So this goes into the first phase of bee removal, site visit. You will have to go and see what you are dealing with, where their location is, do you need a ladder? I may need to do a cutout if I do a cut out do I do the repair or hire out? How you plan to get to them if you need to save them or destroy them. There is a lot to think on when doing a removal. If you are doing one on your own site, then insurance is not needed. I just want to throw that out at you. Any time you do work or help for someone in a field that has any kind of danger, see about insurance. Ask if they have home insurance. Pick up a small bond if need. Do not do any work that may cost you all that you have worked for. Speaking from experience of having companies come to a site and rebuild a historic block fireplace made of handmade sand stone block, that had no idea that removing was $3,000.00 for every 20 bricks to replace. It all worked out in the end, but be careful not only with protective garments and gear but in your wallet.
After you see the site and it is in a vinyl siding wall of a home, or whatever you got yourself into, you will need to walk through the steps of the removal twice. Once to see clean run, once to see if they are not right in the location you see them. They may be going in a spot and crawling 20 feet to a good open space to place comb. When making the dry run removal, list what you are using at the time. So here are some basic steps on doing the walk through. After you do a few I am sure you will see things I am missing. I forget more than I ever get to even try being a BKeep.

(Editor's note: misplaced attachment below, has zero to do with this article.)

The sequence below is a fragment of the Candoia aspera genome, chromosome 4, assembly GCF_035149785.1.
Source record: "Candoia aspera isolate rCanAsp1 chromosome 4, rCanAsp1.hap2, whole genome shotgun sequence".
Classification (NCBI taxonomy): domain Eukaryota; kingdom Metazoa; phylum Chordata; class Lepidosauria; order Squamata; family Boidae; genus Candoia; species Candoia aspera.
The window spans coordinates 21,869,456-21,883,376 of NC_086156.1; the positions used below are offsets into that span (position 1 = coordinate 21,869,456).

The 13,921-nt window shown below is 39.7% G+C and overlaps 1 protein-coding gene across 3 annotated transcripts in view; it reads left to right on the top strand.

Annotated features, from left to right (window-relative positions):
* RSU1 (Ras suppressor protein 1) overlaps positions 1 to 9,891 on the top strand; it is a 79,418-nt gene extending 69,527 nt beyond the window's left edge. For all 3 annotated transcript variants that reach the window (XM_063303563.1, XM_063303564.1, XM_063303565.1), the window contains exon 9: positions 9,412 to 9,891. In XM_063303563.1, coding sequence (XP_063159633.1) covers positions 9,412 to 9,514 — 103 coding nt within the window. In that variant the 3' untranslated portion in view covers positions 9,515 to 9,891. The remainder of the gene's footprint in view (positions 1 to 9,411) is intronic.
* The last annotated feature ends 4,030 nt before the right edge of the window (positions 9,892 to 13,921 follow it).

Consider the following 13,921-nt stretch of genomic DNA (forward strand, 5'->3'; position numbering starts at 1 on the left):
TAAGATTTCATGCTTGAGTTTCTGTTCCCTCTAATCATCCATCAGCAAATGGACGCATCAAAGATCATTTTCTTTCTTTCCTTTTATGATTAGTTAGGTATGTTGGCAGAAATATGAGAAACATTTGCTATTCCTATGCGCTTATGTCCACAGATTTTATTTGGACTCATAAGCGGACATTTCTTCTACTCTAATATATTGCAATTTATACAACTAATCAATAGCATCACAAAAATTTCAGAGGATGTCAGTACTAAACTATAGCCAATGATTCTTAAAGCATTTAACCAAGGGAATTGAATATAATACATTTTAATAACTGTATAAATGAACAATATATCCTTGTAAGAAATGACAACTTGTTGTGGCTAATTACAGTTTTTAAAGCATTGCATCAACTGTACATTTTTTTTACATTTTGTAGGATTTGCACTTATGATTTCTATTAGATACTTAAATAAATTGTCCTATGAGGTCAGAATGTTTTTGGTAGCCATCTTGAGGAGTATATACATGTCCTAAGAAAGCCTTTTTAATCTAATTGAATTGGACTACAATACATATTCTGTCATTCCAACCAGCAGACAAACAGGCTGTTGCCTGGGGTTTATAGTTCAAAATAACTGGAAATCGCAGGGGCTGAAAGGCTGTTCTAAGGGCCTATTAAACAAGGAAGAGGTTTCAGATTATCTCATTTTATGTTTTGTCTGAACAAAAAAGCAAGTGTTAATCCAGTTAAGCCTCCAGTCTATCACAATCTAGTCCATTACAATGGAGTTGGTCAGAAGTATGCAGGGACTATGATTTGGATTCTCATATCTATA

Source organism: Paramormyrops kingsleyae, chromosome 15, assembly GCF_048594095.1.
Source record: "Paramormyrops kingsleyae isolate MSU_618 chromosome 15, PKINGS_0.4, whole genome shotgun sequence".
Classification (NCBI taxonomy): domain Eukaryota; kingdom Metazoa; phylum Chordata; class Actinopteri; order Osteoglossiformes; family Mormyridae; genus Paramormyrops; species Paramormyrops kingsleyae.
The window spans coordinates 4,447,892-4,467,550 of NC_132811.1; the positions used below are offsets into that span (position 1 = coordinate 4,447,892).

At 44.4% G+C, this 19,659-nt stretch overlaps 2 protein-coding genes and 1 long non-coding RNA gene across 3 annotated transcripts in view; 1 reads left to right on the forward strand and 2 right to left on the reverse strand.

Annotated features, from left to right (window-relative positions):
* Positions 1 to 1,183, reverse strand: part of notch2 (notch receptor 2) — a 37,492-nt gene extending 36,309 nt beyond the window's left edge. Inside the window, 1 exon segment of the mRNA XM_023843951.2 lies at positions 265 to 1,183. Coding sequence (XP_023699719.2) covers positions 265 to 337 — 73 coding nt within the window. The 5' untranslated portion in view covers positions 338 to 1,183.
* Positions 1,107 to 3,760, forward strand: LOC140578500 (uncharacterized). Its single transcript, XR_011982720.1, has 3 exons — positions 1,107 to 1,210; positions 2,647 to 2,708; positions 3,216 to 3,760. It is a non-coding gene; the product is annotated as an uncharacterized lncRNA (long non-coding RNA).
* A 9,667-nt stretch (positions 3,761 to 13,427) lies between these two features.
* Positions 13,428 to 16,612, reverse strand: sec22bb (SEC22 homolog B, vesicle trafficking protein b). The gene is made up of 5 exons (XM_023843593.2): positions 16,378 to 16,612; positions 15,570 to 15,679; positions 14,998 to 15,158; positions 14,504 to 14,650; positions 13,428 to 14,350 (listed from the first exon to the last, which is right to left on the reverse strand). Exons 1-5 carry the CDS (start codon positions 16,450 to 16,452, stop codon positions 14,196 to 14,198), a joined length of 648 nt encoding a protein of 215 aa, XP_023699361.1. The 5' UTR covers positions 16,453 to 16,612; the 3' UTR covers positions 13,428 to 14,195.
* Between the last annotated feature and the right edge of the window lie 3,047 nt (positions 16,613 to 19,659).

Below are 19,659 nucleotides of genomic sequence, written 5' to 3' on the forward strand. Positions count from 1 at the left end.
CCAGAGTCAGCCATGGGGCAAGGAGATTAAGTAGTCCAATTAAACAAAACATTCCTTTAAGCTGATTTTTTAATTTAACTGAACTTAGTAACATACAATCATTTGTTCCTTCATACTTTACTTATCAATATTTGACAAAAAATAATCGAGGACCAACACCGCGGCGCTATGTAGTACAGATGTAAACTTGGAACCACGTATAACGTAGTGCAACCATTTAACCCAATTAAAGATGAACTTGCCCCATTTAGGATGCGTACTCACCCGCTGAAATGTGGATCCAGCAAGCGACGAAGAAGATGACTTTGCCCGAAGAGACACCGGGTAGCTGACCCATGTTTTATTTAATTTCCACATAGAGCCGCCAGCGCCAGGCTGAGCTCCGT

First make sure you have all contact information and site location. Identify the bee or pest. See the location where the pest is and the location where they go in if there is more than one location. If over 4 feet, you will need to see what kind of device you will use to get in the air; step ladder, lift, or sky crane. You will need to see if trapping is an option. (Trapping bees is used to get bees out without doing a lot of damage to a structure. They place boxes outside the hive to catch the bees in. By placing a one-way door on the opening of the hive they want the bees removed from, the bees will go into the box or the box is placed so the bees go in it and cannot go through into the old hive, starting to build in the new box. Very hard to do but has a 70/30 chance of working. And if you get bees, you still have the comb left behind to deal with and may be a stuck queen that could not make it through the one way door.)